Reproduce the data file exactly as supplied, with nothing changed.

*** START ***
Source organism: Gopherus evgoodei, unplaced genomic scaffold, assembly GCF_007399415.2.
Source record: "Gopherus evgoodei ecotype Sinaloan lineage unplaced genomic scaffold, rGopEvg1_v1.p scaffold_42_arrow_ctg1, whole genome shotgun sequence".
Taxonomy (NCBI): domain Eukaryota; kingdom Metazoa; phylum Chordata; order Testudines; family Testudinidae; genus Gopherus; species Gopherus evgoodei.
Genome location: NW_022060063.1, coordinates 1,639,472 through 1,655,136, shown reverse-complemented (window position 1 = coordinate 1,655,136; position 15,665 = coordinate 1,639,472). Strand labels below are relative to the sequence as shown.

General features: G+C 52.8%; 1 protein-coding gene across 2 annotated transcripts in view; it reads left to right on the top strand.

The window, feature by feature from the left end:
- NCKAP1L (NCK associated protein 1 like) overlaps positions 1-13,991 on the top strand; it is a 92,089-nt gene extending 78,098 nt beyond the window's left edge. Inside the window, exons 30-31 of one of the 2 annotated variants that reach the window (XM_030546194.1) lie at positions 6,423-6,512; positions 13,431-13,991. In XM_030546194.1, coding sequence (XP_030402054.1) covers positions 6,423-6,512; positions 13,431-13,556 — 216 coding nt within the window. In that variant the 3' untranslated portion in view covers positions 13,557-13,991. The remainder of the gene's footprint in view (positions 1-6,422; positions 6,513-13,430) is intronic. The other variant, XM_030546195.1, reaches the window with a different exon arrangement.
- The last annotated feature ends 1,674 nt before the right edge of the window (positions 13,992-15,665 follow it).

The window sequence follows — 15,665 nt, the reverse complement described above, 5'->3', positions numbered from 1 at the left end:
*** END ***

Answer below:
Source organism: Gopherus evgoodei, unplaced genomic scaffold, assembly GCF_007399415.2.
Source record: "Gopherus evgoodei ecotype Sinaloan lineage unplaced genomic scaffold, rGopEvg1_v1.p scaffold_42_arrow_ctg1, whole genome shotgun sequence".
Taxonomy (NCBI): domain Eukaryota; kingdom Metazoa; phylum Chordata; order Testudines; family Testudinidae; genus Gopherus; species Gopherus evgoodei.
Genome location: NW_022060063.1, coordinates 1,639,472 through 1,655,136, shown reverse-complemented (window position 1 = coordinate 1,655,136; position 15,665 = coordinate 1,639,472). Strand labels below are relative to the sequence as shown.

General features: G+C 52.8%; 1 protein-coding gene across 2 annotated transcripts in view; it reads left to right on the top strand.

The window, feature by feature from the left end:
- NCKAP1L (NCK associated protein 1 like) overlaps positions 1-13,991 on the top strand; it is a 92,089-nt gene extending 78,098 nt beyond the window's left edge. Inside the window, exons 30-31 of one of the 2 annotated variants that reach the window (XM_030546194.1) lie at positions 6,423-6,512; positions 13,431-13,991. In XM_030546194.1, coding sequence (XP_030402054.1) covers positions 6,423-6,512; positions 13,431-13,556 — 216 coding nt within the window. In that variant the 3' untranslated portion in view covers positions 13,557-13,991. The remainder of the gene's footprint in view (positions 1-6,422; positions 6,513-13,430) is intronic. The other variant, XM_030546195.1, reaches the window with a different exon arrangement.
- The last annotated feature ends 1,674 nt before the right edge of the window (positions 13,992-15,665 follow it).

The window sequence follows — 15,665 nt, the reverse complement described above, 5'->3', positions numbered from 1 at the left end: